Tuesday, July 31, 2012

Desirism: Simple Conflicting Desires

What happens if two desires come into conflict? Which should win?

Let us assume that Person 1 has a desire to kill Person 2. At the same time, Person 2 wants to work in his garden. These are the only two beings in the universe. Can desirism tell us the moral value of Person 1 killing Person 2?

The question is ambiguous. Because of this ambiguity, we have two potential answers.

In one sense, there is no answer. Moral concepts do not apply to this situation.

In another sense, it us wrong for Person 1 to kill Person 2.

In the first sense, given that Person 1 has a desire to kill Person 2. He will act to objectively satisfy the most and strongest of his desires, given his beliefs. So, he will be trying to kill Person 2. That's just a simple fact of the matter.

Person 2 wants to work in his garden. He cannot work in his garden if he is dead. Therefore, he has a motivating reason to avoid a state of being dead. His desire is in conflict with Person 1's desire to kill him. He will be looking for ways to avoid being killed.

These two are locked in conflict. They have no way out.

Even if both desires are malleable, they have no way out.

Person 1will set to work getting rid of Person 2's desire to garden (so that Person 2 will quit trying to protect himself). He has no reason to do anything else. Person 2 will start to work on eliminating Person 1's desire to kill him. One of the options that Person 2 has is to kill Person 1 first. Killing a person has been proven to be an effective way of altering their desires.

In this sense, no moral argument can be made against Person 1's desire to kill Person 2. It is not even permissible in the moral sense - moral terms do not apply.

However, when we look into that universe, we are not within that environment. We look in from an environment with seven billion people who may or may not kill us. We have reason to worry - consciously or conconsciously - about the implications to our own survival of different attitudes towards this situation among that seven billion.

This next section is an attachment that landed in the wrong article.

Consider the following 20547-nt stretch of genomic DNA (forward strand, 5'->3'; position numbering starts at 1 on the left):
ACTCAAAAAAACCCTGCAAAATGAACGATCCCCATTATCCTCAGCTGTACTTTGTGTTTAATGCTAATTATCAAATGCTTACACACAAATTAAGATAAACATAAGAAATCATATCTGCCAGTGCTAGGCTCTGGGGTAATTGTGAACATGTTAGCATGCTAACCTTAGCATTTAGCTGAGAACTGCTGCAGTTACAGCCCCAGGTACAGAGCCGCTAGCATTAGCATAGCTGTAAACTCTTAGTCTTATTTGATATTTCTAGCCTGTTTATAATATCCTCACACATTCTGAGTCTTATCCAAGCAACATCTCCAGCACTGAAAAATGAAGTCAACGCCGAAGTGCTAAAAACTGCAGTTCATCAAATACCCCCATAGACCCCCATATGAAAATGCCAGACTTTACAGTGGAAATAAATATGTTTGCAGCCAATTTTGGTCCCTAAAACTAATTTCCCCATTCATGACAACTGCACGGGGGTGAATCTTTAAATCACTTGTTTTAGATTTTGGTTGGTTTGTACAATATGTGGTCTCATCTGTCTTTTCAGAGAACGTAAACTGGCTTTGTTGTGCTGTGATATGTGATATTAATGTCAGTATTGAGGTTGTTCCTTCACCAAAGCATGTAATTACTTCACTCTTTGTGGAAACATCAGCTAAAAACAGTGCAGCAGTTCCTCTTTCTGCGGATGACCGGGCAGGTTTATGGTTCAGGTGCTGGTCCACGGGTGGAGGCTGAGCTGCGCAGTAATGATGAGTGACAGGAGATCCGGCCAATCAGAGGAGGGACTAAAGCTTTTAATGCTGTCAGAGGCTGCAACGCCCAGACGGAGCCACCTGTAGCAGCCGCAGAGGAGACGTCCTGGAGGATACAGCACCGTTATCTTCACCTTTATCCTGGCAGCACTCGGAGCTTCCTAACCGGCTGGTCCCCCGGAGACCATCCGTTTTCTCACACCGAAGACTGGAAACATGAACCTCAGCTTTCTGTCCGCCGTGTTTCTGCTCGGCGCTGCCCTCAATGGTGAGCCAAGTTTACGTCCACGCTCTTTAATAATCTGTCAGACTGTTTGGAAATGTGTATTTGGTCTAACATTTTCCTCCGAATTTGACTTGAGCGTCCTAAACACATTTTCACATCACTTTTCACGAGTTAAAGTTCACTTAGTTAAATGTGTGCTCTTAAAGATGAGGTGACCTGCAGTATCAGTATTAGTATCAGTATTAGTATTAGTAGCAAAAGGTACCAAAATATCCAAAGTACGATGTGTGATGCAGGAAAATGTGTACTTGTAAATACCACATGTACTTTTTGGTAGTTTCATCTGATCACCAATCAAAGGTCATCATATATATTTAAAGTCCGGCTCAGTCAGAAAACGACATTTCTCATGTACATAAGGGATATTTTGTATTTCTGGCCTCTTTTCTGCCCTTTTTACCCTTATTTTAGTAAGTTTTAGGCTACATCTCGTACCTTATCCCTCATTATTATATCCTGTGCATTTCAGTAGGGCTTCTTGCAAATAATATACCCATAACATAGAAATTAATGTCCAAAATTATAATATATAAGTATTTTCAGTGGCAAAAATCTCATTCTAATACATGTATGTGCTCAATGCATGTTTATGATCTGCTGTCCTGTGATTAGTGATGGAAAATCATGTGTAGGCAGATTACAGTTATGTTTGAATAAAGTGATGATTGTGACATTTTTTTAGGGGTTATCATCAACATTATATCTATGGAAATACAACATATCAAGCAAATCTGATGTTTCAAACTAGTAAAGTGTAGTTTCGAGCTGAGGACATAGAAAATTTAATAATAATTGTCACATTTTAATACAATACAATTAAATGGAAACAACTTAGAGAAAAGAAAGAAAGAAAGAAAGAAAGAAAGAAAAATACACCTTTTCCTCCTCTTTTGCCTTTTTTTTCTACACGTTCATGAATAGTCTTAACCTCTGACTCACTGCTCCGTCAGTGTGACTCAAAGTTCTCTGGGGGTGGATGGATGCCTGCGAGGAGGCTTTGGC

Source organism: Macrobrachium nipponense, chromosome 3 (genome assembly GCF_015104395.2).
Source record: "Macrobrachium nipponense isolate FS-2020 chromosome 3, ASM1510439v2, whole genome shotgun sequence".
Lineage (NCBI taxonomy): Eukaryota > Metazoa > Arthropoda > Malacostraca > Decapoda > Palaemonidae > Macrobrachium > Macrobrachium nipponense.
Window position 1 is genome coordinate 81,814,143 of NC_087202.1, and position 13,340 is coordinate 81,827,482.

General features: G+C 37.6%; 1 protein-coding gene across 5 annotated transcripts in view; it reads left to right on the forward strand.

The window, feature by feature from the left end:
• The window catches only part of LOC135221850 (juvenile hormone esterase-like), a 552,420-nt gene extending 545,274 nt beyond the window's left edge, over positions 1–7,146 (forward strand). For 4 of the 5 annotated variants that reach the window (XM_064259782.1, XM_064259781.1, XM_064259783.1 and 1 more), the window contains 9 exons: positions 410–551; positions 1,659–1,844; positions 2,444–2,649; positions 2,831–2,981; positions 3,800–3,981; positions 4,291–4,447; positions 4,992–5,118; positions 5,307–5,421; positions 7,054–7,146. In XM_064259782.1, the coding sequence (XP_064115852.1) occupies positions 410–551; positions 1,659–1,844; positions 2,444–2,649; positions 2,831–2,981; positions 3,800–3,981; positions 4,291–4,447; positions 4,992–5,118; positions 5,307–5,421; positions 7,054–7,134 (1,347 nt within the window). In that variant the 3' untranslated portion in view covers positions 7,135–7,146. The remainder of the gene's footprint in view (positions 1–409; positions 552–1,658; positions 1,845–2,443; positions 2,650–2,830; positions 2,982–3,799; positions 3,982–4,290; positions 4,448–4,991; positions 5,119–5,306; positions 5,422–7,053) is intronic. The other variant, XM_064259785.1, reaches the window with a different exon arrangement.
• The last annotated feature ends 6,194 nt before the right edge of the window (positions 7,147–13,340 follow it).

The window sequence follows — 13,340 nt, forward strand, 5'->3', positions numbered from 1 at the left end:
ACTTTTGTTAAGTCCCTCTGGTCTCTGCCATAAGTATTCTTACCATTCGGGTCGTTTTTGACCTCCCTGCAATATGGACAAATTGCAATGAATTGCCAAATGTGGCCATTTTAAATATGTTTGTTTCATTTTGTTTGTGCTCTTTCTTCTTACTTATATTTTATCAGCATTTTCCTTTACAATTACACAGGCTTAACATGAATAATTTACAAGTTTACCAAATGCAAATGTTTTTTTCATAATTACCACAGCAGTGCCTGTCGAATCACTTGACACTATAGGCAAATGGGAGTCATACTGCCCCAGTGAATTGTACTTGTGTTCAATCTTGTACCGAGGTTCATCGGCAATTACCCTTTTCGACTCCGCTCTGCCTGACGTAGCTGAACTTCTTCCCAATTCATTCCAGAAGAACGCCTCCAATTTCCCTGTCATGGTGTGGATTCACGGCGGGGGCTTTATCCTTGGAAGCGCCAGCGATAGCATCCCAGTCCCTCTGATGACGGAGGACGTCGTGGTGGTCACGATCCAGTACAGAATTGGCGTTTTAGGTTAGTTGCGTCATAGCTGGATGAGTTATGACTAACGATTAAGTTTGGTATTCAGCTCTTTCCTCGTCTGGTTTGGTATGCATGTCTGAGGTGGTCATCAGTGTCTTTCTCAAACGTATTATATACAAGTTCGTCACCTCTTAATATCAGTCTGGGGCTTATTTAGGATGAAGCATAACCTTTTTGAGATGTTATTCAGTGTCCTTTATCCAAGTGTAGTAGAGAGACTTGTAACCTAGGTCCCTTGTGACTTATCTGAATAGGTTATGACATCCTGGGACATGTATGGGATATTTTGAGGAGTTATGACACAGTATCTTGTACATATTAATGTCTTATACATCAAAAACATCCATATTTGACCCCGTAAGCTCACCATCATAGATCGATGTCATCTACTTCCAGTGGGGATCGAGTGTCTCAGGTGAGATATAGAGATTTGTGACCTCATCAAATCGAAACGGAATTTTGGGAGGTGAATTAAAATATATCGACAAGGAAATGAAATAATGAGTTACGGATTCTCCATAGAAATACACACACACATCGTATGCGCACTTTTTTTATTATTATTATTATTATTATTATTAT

We have good reason to prefer to be surrounded by people who look into this world and find the person with the desire to kill repulsive. We have reason to encourage that attitude - to promote an aversion to those with a desire to kill. We can do this by praising those with an averse reaction to killing and condemning the person who is indifferent to the two desires.

The language we set up for promoting some desires through praise and condemnation is moral language. Calling something permissible tells people to have an attitude of indifference to the two options. However, in our world, this means telling them to be indifferent to a desire to kill. We have many and strong reasons NOT to say such a thing to people we have to interact with on a daily basis.

Instead, we have many and strong reasons to tell others, "Have an aversion to the desire to kill. Be repulsed by it." We do this by saying that the person with the desire to kill is evil. We do this by saying he deserves to be stopped, and the person with the desire to garden should be left to enjoy his simple pleasures.

In this sense, we look in on this imaginary world and say that it is wrong for Person 1 to kill Person 2.

It is true that, within that universe, moral terms do not apply. However, our moral terms are not within that universe. We do not speak within that universe. Our moral language is not heard by ears and interpreted (or affected) by brains within that universe. We speak in this universe, and our words have real-world implications. In this universe, moral terms have implications for the attitudes that the people around us adopt. They have real-world implications affecting how likely it is that that real people will be killed. We have real-world reasons to tell others in our community to have an aversion to the person with the desire to kill.

Calling Person 1's desire to kill Person 2 "wrong" is not a mistake. It is mot an illusion caused by the way we have trained our attitudes in this world. It is a fact. The person who calls the attitude "wrong" is making a true statement. However, that true statement is not, "There are properties in that universe that make the desire to kill another wrong." The true statement is, "People in this universe have many and strong reasons to promote an aversion to the desire to kill - which we can do by morally condemning those who have that desire."

All of this is consistent with the fact that within that universe Person 2 cannot come up with a moral argument worth anything against Person 1's killing. Person 2 needs to plan his actions with the knowledge that Person 1 will hunt him down and kill him. That is what Person 1 will do as a matter of fact. No "moral arguments" about who deserves to live or die has any practical implications. They are not even worth discussing.

At the same time, Person 1 will be doing nothing but try to kill Person 2. Everything else he does - even eating and drinking - is done in pursuit of the end of killing Person 2.

And we, in the real-world surrounded by people who might kill us have reason to tell others, "Be repulsed by Person 1. Hate his desire to kill. Do nothing to promote or even dismiss that attitude in the real world. Condemn it, and encourage others to condemn it. Do not make the mistake of telling others to be indifferent to the desire to kill. There are lives at stake - real lives."

1 comment:

Iqbal Selvan said...

Wow ! Amazing post .. Thanks for sharing friend ..